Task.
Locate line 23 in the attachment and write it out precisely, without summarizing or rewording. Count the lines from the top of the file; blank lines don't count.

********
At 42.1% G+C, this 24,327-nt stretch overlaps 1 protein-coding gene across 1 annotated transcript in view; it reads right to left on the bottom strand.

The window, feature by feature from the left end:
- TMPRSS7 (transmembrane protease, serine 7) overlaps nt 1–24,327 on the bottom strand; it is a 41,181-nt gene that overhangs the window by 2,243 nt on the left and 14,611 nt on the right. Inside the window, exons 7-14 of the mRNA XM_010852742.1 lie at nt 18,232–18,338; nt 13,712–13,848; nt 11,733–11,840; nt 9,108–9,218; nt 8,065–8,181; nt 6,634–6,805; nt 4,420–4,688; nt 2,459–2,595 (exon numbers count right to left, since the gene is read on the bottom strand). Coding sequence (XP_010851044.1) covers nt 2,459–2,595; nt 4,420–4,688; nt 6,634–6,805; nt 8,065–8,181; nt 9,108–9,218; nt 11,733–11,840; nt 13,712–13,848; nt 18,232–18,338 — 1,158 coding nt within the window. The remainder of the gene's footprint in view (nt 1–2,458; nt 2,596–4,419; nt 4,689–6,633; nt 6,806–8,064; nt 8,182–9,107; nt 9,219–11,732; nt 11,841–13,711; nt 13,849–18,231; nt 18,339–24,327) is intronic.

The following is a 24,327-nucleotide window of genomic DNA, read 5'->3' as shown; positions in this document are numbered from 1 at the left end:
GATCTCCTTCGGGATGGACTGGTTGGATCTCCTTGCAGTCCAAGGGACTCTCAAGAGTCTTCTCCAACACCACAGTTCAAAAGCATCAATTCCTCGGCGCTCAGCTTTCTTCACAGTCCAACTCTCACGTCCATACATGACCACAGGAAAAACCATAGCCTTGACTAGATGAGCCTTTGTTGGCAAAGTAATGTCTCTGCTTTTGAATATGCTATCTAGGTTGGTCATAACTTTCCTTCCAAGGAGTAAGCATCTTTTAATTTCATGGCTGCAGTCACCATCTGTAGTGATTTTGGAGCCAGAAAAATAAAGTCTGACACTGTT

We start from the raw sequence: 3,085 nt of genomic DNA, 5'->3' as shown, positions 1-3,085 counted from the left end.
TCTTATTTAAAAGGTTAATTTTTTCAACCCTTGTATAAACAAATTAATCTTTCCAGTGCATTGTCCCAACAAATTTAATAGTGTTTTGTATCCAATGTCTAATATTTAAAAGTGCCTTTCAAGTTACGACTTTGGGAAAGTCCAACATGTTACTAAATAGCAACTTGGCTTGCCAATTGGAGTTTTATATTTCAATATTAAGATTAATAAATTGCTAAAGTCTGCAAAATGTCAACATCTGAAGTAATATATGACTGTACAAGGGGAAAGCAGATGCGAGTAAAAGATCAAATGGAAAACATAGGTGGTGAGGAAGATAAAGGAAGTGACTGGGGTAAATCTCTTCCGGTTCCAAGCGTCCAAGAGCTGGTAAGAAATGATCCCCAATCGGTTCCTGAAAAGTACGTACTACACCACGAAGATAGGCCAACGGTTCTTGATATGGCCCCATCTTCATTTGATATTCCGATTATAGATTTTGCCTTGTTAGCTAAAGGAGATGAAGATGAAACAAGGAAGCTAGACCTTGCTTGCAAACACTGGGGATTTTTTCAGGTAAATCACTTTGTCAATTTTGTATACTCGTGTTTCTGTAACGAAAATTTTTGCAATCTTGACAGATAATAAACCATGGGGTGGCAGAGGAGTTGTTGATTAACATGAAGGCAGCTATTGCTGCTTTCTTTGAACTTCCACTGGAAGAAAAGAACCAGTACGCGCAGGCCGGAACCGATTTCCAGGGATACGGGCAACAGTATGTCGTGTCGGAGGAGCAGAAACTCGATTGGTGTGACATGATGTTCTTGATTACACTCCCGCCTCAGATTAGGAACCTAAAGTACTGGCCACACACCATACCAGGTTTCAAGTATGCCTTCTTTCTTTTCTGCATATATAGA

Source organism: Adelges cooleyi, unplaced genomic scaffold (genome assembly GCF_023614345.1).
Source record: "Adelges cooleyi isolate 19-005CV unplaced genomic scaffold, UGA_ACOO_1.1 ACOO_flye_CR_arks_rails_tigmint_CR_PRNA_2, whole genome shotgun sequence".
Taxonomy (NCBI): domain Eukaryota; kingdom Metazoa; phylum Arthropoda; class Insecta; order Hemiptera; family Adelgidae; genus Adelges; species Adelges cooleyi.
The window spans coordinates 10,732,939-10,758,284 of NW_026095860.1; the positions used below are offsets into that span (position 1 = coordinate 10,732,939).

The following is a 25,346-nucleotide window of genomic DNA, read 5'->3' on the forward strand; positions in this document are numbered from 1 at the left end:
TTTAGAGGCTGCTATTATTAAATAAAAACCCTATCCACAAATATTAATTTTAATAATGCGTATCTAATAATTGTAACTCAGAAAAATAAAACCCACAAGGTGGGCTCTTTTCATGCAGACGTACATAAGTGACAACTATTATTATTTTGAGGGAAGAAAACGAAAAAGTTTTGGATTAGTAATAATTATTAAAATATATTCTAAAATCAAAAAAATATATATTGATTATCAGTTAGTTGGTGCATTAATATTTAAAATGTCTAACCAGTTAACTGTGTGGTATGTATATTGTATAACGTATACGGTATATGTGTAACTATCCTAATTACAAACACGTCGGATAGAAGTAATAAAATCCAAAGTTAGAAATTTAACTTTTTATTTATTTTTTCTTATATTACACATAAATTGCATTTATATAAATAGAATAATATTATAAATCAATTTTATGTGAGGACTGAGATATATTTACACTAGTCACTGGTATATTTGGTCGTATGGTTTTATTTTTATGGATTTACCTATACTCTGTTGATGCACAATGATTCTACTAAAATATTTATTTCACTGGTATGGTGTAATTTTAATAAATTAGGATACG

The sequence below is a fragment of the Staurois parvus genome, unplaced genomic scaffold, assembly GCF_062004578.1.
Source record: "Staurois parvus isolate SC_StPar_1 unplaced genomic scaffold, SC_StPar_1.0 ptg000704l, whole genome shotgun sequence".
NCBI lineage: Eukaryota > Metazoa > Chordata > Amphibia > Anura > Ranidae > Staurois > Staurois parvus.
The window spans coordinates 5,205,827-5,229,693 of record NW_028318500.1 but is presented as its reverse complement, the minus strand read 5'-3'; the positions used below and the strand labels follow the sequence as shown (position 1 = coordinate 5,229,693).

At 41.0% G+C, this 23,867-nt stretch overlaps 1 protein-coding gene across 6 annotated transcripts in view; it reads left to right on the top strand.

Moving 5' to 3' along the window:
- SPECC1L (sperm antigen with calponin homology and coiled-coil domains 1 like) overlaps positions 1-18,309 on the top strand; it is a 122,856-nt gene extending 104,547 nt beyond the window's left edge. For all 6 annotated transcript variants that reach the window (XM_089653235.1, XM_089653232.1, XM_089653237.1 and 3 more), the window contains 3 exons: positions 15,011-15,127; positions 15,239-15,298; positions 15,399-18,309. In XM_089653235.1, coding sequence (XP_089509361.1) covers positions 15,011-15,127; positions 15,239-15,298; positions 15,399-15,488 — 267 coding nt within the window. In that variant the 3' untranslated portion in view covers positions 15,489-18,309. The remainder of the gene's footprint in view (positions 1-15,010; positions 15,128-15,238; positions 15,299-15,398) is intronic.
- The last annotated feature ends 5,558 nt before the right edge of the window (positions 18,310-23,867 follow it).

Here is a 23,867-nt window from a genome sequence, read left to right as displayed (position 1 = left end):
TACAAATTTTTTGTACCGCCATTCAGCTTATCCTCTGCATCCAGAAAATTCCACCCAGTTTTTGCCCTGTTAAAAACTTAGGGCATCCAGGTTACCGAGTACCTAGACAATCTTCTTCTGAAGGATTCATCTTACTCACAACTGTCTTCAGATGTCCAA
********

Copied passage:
TACAAATTTTTTGTACCGCCATTCAGCTTATCCTCTGCATCCAGAAAATTCCACCCAGTTTTTGCCCTGTTAAAAACTTAGGGCATCCAGGTTACCGAGTACCTAGACAATCTTCTTCTGAAGGATTCATCTTACTCACAACTGTCTTCAGATGTCCAA